When our series began yesterday, we brought together five economists from across the political spectrum and had them create a platform for their dream presidential candidate. It's a platform — Get rid of a tax deduction for homeowners!
We are standing on a roof, leaning back against the wall because of the snipers. We're right at the Syrian-Lebanese border, looking into the Syrian town of Jusiyah, standing with a rebel fighter who has his walkie-talkie going.
The rebel is part of a group fighting against the Syrian regime's army. The rebels have controlled a route into and out of Jusiyah for nearly a year.
The best gateway into electronic music might be the human voice. There's something about our vocal cords in a dance song that, well, speaks to us. We don't even need to know what the words mean — heck, we don't even need words — to trigger an emotional connection and turn music designed for the brain or the feet into something with which our hearts can get down.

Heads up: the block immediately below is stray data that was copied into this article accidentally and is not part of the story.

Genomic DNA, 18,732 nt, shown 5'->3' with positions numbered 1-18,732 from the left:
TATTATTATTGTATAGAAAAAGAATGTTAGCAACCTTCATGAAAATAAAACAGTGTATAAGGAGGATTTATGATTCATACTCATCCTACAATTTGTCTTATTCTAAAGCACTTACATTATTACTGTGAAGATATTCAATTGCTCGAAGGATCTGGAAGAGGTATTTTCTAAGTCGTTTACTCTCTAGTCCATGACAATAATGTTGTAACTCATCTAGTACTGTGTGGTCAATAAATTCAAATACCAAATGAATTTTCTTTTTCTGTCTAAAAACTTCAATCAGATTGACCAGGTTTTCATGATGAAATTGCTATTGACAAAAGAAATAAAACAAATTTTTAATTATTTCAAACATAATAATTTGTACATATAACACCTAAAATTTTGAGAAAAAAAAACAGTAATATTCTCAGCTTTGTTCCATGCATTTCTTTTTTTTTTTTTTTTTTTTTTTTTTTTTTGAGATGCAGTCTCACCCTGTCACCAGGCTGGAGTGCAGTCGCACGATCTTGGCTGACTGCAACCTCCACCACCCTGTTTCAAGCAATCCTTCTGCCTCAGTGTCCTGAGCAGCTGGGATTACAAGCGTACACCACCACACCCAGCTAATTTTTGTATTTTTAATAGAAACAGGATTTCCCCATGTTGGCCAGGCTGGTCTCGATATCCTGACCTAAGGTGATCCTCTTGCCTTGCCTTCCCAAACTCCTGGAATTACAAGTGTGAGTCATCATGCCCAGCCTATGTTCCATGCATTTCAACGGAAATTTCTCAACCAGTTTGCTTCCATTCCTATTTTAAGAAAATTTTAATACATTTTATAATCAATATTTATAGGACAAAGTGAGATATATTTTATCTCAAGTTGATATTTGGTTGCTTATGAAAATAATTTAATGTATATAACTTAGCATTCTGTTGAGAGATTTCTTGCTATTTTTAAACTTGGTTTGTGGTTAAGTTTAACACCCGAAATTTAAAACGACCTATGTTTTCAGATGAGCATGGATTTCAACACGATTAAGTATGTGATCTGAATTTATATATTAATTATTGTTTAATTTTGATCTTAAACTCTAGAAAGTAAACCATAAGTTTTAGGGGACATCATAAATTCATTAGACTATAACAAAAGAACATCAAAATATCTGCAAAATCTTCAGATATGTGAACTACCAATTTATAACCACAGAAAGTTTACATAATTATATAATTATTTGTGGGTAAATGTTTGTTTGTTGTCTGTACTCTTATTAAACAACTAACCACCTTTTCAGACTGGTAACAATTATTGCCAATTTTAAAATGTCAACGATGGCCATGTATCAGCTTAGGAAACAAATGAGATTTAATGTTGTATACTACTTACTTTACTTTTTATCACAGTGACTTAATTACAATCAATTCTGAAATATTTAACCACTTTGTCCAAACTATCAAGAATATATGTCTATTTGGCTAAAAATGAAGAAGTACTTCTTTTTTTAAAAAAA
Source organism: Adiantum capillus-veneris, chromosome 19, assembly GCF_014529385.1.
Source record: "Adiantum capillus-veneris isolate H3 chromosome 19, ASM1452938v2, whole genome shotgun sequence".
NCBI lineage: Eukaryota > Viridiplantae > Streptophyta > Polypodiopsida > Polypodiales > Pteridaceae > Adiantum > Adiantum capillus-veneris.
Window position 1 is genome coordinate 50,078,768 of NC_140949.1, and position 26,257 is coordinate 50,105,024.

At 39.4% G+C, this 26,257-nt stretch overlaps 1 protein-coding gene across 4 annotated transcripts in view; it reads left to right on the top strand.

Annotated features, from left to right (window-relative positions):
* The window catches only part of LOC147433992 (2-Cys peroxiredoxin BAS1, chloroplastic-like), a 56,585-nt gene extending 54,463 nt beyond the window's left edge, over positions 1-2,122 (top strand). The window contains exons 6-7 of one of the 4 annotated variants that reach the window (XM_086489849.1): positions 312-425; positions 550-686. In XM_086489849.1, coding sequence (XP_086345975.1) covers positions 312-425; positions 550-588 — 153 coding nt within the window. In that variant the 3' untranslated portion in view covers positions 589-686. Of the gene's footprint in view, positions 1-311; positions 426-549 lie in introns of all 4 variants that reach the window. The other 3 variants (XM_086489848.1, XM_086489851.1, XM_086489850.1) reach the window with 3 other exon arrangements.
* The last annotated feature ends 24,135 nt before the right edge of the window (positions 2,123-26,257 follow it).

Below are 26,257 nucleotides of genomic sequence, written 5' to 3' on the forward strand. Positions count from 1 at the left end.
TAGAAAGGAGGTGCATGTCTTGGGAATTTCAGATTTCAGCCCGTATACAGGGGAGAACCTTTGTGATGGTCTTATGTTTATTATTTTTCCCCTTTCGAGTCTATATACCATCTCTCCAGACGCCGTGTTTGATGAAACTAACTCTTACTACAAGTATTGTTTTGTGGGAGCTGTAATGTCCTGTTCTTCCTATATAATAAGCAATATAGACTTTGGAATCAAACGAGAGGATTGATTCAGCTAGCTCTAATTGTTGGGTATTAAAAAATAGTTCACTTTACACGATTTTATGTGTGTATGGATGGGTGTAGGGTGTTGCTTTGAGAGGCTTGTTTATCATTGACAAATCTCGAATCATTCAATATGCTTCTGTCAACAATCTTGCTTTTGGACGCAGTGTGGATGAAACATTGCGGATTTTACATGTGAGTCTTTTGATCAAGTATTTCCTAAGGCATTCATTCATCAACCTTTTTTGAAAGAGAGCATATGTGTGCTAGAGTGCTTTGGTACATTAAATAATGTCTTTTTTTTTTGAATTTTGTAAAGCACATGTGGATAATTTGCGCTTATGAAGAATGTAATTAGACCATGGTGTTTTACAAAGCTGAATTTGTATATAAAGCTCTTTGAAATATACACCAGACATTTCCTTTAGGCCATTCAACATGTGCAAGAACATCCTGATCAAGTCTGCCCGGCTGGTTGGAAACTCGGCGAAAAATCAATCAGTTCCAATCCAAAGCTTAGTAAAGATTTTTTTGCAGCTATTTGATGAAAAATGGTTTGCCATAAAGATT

Originally published on Tue December 18, 2012 7:59 am
Detroit singer-songwriter Rodriguez has finally found the fame that had eluded him for more than four decades. In the early '70s, he achieved cult status in South Africa, while at home, he remained virtually unknown. His public obscurity sparked rumors that he'd killed himself, but while he was alive and well, he'd retreated from music, earning a philosophy degree while working as a demolition man.